Umbrella vs. Excess Coverage
A traditional umbrella offers broader protection, supplementing primary policies and handling a variety of other, less common losses. For instance, you may have to go to court after being accused of slandering another person. The liability section of your homeowners policy may not cover this type of loss, called personal injury. An umbrella policy might include coverage for personal injury, so the loss is covered. An umbrella may also handle losses related to hobbies or other activities. For example, you:
- Have an in-home hobby of training guard dogs and a neighbor's child is attacked
- Publish a newsletter on the Internet covering local or state politicians and one issue wrongly accuses a state senator of committing a crime
- Collect rare instruments and, as a part of the hobby, you also repair and restore such property for other people. One day you drop an antique mandolin which shatters when it hits your garage's concrete floor
Generally, umbrellas provide coverage for any amount of a loss that exceeds the primary policy's deductible. However, when handling a loss that is not covered by primary insurance, a special kind of deductible called a self-insured retention (SIR) may apply. An SIR is the dollar amount you have to pay before the umbrella coverage responds to an eligible loss.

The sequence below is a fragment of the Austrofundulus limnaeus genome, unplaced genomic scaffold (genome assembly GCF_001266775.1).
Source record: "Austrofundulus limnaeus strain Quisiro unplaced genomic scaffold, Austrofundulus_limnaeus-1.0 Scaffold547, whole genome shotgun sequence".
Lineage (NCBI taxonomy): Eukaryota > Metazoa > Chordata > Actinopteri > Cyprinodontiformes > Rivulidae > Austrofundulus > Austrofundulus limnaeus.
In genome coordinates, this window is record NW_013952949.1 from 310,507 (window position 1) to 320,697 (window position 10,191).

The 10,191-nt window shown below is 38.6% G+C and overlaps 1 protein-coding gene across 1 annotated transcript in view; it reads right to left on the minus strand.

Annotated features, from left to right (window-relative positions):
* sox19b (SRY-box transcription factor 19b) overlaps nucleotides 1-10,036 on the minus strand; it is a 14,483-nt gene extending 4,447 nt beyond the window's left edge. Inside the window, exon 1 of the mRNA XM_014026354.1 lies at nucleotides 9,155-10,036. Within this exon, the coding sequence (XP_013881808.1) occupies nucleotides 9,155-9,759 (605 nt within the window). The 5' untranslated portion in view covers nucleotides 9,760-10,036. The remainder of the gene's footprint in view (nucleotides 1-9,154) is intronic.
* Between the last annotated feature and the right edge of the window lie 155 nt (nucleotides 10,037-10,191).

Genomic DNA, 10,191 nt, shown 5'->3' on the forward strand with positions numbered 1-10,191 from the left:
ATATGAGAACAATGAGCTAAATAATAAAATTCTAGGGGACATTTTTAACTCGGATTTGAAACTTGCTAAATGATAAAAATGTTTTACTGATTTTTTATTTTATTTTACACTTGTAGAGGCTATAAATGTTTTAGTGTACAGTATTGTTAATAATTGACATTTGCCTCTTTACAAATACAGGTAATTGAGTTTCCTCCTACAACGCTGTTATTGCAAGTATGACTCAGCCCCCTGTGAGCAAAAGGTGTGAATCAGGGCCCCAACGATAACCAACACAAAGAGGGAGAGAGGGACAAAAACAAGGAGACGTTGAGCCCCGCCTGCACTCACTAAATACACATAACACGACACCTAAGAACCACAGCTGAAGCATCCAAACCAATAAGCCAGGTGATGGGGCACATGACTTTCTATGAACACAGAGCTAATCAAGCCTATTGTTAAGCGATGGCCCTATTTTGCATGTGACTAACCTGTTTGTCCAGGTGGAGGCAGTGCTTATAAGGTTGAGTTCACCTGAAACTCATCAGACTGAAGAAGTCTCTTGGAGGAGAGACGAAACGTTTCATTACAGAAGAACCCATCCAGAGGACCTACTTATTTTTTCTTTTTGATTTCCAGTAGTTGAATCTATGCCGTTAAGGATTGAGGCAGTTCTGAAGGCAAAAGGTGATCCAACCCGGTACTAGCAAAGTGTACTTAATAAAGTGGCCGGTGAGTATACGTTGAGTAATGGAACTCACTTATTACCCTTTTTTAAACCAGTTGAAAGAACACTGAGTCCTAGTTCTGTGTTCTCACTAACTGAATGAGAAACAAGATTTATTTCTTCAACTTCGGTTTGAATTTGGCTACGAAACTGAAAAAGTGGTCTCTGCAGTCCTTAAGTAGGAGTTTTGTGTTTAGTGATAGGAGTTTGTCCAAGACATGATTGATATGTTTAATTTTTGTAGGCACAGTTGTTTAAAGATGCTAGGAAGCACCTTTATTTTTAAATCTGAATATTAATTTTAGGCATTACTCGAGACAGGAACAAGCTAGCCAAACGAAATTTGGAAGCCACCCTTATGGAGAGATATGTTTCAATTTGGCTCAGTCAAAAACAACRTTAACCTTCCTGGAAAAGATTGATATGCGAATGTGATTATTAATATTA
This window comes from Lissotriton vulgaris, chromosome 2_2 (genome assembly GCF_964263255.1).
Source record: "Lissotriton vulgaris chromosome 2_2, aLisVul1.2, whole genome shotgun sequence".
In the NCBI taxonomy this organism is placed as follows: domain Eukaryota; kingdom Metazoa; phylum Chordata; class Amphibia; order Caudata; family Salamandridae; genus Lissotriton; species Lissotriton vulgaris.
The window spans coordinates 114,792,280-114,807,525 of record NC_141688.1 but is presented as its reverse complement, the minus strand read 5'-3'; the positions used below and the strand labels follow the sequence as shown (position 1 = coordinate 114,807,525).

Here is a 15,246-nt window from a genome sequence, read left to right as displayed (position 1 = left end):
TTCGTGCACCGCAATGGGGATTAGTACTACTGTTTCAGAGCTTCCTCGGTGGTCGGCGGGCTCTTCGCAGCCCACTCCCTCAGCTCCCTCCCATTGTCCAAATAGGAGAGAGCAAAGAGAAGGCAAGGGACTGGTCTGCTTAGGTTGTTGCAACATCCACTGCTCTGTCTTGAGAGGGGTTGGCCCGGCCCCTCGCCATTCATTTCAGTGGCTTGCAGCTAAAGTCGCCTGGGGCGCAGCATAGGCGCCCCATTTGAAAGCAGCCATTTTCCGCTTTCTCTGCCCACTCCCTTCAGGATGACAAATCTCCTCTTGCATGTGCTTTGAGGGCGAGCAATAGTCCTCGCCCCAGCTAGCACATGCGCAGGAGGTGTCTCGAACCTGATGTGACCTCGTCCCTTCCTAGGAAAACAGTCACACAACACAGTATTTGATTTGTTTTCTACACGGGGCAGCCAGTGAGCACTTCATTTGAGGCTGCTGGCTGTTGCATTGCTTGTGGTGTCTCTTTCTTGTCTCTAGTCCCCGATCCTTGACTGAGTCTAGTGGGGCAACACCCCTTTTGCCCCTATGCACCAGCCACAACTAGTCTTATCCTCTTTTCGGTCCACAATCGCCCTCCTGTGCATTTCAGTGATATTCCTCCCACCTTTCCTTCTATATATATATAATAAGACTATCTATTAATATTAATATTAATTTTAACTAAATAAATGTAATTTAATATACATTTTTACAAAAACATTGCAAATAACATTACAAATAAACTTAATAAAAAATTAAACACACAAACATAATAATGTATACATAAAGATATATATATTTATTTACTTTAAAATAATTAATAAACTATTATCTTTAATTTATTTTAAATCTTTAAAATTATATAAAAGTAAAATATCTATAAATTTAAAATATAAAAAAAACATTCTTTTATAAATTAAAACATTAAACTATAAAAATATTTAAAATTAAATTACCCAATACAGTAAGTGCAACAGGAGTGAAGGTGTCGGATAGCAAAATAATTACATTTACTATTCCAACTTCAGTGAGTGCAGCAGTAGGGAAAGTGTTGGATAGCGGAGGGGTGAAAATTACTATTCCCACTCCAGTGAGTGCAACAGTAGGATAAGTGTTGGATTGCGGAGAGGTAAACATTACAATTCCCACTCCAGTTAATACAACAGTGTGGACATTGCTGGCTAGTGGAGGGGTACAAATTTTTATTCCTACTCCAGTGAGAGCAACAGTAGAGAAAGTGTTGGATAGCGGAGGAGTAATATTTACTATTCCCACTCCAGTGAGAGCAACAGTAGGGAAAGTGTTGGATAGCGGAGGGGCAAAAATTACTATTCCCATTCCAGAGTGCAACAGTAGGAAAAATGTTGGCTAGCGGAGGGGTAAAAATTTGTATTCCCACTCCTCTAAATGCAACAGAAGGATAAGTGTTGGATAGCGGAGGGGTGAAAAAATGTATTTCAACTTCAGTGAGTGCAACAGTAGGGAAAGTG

Of course, umbrellas don't always work as named. Your policy may act only to provide additional amounts of coverage to supplement existing protection. This is how an excess policy performs. Excess policies respond the same way as a primary policy. In such cases, they "follow the underlying coverage." This means that the policy covers ONLY the situations handled by its underlying coverage.
Only a careful evaluation of the actual policy wording will reveal the extent of the additional protection.
The best way to find out if extra coverage is necessary is to discuss your coverage needs with one of our professional insurance agents.
See Part 1 for other basic information about umbrella coverage.